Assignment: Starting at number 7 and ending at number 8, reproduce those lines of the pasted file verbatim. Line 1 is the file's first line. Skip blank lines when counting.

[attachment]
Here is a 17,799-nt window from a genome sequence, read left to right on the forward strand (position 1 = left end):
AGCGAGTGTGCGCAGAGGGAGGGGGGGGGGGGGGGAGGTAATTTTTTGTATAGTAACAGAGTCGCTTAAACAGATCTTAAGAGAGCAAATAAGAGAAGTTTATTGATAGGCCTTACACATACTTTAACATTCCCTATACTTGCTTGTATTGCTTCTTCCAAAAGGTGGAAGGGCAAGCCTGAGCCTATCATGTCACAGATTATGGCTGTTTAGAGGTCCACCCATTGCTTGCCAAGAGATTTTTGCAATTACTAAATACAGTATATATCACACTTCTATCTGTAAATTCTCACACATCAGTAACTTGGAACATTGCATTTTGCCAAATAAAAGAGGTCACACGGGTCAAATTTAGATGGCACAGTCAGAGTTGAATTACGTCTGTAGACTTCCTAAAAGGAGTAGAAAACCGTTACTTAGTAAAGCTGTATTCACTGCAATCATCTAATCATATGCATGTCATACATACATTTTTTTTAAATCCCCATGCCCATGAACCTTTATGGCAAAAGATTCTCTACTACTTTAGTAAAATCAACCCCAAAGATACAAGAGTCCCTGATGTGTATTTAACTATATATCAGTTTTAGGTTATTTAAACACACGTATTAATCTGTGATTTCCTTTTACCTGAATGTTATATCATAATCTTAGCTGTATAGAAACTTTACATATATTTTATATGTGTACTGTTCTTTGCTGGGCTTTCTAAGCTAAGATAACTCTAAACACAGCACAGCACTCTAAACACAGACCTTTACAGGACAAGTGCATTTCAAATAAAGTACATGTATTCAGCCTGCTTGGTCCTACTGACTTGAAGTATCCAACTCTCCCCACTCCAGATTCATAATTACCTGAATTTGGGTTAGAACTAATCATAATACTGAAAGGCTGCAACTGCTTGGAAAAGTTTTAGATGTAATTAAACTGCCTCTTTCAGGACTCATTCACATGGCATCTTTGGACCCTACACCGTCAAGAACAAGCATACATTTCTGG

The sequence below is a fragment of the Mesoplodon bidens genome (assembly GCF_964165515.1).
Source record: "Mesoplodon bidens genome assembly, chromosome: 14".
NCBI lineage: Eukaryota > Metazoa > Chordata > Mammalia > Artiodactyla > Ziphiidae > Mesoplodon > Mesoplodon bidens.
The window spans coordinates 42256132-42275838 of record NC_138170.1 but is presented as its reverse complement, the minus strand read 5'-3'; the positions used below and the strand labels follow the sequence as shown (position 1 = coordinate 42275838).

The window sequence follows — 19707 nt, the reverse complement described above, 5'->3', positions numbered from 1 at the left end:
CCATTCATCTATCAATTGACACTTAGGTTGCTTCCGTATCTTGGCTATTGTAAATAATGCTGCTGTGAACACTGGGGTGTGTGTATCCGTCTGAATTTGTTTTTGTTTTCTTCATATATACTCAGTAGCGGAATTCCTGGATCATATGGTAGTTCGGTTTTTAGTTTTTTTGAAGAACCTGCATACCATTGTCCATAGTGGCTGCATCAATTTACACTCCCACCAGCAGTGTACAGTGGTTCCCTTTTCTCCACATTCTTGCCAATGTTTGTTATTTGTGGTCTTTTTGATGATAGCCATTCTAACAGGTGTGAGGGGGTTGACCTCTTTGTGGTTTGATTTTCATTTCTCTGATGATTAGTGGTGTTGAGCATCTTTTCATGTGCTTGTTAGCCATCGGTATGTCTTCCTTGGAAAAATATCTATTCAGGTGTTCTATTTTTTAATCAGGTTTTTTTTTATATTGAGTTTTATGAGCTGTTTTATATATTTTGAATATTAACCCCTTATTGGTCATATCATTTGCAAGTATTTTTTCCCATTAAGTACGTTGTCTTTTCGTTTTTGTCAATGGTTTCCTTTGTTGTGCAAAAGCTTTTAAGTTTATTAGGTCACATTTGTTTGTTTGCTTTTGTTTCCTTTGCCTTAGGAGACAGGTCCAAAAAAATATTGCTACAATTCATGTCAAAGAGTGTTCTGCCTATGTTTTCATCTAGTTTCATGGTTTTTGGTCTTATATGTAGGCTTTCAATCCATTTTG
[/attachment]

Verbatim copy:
The window sequence follows — 19707 nt, the reverse complement described above, 5'->3', positions numbered from 1 at the left end:
CCATTCATCTATCAATTGACACTTAGGTTGCTTCCGTATCTTGGCTATTGTAAATAATGCTGCTGTGAACACTGGGGTGTGTGTATCCGTCTGAATTTGTTTTTGTTTTCTTCATATATACTCAGTAGCGGAATTCCTGGATCATATGGTAGTTCGGTTTTTAGTTTTTTTGAAGAACCTGCATACCATTGTCCATAGTGGCTGCATCAATTTACACTCCCACCAGCAGTGTACAGTGGTTCCCTTTTCTCCACATTCTTGCCAATGTTTGTTATTTGTGGTCTTTTTGATGATAGCCATTCTAACAGGTGTGAGGGGGTTGACCTCTTTGTGGTTTGATTTTCATTTCTCTGATGATTAGTGGTGTTGAGCATCTTTTCATGTGCTTGTTAGCCATCGGTATGTCTTCCTTGGAAAAATATCTATTCAGGTGTTCTATTTTTTAATCAGGTTTTTTTTTATATTGAGTTTTATGAGCTGTTTTATATATTTTGAATATTAACCCCTTATTGGTCATATCATTTGCAAGTATTTTTTCCCATTAAGTACGTTGTCTTTTCGTTTTTGTCAATGGTTTCCTTTGTTGTGCAAAAGCTTTTAAGTTTATTAGGTCACATTTGTTTGTTTGCTTTTGTTTCCTTTGCCTTAGGAGACAGGTCCAAAAAAATATTGCTACAATTCATGTCAAAGAGTGTTCTGCCTATGTTTTCATCTAGTTTCATGGTTTTTGGTCTTATATGTAGGCTTTCAATCCATTTTG